from Albany westward along the Erie Canal to Buffalo and farther westward through Detroit to St.
Paul and the Dakotas, then south  to Nebraska and Kansas, back to Missouri, and eastward along the
Ohio River to Baltimore. Reaching their final destination could take weeks, even months after they
first set foot on American soil.

For those landing in New York City before 1855, there was no immigrant processing center as of yet.
The shipping company presented its passenger list to Customs, and the immigrants made a Customs
declaration and simply went on their way. They were suddenly confronted with an alien civilization,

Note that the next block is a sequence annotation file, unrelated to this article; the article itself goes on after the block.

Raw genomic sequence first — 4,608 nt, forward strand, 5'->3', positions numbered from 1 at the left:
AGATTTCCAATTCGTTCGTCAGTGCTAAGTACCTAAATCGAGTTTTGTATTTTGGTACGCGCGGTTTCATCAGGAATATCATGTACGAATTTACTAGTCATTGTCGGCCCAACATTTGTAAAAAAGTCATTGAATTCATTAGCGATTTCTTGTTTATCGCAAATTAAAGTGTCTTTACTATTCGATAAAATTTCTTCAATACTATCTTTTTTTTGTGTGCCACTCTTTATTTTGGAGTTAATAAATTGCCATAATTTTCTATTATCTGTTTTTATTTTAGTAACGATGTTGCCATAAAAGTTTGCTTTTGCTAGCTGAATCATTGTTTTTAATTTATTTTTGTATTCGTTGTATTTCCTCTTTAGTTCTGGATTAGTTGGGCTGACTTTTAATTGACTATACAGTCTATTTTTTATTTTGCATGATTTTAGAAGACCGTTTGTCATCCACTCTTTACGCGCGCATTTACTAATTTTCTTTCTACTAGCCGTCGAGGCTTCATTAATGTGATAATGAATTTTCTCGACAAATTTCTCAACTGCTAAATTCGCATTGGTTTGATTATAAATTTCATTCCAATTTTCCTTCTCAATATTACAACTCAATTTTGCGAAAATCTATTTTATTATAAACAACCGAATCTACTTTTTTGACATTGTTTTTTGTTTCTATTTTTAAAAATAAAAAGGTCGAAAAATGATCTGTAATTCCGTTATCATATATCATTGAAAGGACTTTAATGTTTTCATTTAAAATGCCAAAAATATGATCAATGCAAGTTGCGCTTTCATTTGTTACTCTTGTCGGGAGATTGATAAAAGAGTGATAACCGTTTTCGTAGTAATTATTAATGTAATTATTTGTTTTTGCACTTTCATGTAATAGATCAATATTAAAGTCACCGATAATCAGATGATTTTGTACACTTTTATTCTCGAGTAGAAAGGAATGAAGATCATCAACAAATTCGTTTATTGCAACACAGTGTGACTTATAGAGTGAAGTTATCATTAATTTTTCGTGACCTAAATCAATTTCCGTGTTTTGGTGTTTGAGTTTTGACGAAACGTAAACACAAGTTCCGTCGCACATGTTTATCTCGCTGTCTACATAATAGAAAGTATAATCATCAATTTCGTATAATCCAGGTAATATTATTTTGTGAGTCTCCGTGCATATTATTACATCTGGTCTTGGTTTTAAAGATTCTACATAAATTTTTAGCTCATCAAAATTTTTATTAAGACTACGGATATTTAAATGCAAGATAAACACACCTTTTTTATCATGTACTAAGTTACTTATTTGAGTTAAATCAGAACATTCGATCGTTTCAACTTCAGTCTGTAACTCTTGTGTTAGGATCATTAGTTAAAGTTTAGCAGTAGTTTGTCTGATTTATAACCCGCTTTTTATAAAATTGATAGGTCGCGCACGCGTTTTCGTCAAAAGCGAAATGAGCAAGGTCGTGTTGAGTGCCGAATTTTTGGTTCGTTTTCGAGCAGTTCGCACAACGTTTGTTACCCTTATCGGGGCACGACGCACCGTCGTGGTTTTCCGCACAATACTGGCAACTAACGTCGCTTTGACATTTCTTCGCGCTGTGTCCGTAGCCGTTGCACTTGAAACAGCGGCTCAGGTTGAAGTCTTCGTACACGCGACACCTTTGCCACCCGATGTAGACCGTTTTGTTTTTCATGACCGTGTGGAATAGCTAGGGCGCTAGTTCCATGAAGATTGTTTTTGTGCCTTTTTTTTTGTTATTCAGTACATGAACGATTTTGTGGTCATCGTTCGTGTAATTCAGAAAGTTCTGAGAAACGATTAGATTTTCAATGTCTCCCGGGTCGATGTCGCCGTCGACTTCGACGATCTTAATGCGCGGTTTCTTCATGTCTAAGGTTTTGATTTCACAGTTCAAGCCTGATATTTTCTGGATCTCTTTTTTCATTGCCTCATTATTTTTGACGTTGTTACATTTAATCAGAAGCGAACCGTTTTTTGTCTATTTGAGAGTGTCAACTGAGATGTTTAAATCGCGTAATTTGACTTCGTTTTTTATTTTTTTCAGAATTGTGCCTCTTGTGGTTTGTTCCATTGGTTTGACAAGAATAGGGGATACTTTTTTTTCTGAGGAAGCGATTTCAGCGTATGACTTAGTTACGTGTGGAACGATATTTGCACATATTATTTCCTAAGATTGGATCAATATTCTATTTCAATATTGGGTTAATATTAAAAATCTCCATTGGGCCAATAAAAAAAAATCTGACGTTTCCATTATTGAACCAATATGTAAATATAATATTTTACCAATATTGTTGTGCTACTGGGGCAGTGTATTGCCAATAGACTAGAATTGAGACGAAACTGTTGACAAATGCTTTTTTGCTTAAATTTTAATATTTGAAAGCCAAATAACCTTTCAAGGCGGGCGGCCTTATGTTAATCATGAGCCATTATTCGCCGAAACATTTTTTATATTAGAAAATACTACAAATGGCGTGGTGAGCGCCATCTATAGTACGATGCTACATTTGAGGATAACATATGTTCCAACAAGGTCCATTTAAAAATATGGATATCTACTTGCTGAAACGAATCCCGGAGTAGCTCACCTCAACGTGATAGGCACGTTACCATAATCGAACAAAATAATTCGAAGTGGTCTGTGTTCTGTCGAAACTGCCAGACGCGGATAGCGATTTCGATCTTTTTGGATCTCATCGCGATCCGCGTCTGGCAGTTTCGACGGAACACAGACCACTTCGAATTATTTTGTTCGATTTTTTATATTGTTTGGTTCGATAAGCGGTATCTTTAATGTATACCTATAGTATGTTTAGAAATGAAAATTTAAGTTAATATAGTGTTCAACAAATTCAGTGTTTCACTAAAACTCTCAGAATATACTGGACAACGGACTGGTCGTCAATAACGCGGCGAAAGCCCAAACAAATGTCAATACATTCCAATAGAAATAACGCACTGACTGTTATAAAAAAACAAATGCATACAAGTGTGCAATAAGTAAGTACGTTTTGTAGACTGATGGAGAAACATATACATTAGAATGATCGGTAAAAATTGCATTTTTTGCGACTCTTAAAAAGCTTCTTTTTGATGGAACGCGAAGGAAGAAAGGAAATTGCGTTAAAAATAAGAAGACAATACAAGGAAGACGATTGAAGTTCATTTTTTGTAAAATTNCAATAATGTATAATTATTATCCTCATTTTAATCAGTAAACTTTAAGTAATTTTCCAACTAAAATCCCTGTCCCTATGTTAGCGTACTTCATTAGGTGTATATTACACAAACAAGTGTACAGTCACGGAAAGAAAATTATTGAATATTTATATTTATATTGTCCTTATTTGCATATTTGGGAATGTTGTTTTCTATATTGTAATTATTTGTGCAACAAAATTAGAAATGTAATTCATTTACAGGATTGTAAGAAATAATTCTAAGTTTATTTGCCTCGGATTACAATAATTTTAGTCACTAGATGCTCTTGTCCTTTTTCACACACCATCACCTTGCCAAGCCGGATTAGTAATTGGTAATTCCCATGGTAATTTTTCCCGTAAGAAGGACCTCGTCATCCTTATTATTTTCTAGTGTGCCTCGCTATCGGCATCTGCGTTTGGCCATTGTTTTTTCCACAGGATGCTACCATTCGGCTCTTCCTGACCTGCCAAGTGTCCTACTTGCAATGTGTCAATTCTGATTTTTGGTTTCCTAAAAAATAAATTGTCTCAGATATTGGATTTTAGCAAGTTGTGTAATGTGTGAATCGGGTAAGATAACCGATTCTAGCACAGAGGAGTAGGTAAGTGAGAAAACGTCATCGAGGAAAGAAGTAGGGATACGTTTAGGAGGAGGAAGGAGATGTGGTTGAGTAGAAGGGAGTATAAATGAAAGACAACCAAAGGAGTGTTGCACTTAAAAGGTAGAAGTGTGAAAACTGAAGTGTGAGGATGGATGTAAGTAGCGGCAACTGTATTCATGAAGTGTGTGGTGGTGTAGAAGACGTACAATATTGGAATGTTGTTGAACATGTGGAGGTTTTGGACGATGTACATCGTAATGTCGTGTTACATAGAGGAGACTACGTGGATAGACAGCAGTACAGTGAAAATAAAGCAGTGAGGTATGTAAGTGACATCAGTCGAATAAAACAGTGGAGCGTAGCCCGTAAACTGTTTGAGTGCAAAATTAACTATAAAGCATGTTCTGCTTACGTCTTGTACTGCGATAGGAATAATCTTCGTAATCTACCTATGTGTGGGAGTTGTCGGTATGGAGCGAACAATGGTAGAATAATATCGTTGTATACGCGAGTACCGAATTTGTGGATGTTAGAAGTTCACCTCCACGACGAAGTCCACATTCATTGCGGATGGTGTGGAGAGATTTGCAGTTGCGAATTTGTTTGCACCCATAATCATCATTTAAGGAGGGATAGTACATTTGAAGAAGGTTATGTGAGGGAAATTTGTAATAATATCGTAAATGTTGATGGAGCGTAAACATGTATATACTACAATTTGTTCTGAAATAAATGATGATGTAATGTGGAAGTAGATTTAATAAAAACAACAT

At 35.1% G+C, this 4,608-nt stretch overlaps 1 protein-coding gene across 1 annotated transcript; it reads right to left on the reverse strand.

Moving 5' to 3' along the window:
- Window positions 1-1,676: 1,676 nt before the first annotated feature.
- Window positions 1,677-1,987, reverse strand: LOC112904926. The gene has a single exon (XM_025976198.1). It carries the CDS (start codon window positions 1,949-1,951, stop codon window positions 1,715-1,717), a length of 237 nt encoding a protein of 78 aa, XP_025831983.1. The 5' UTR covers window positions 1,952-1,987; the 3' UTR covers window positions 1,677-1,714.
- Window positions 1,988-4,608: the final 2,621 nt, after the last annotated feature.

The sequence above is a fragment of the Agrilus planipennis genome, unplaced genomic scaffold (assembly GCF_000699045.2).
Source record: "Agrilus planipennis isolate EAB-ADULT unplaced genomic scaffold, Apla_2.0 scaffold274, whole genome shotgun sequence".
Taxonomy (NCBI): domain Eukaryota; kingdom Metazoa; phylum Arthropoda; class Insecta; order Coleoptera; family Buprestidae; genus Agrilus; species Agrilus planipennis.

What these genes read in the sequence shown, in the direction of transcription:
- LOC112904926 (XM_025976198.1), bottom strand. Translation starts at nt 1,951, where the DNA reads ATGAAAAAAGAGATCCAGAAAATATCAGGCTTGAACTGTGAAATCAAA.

crowds of people they could not understand and, if they did not have family or connections ready to
receive and assist them, they were quickly overwhelmed by culture shock, fatigue and were again at
the mercy of robbers and the unscrupulous. Between 1836 and 1871, 83% of Bavarian emigrants
went to the USA. Some, like the settlers bound for Frankenmuth, had fairly sound itineraries and
pre-arranged travel plans with people in place to assist them, but even then things went wrong.

The danger was far from over for the immigrant once he reached the USA. Other ships on inland
waters which carried the immigrants from their ports of arrival to other regions of the USA had
horrible disasters. One such "appalling calamity" occurred on Lake Erie during the season of 1841,
with the burning of the steamboat Erie on the night of August 9 .Over 100 persons were drowned,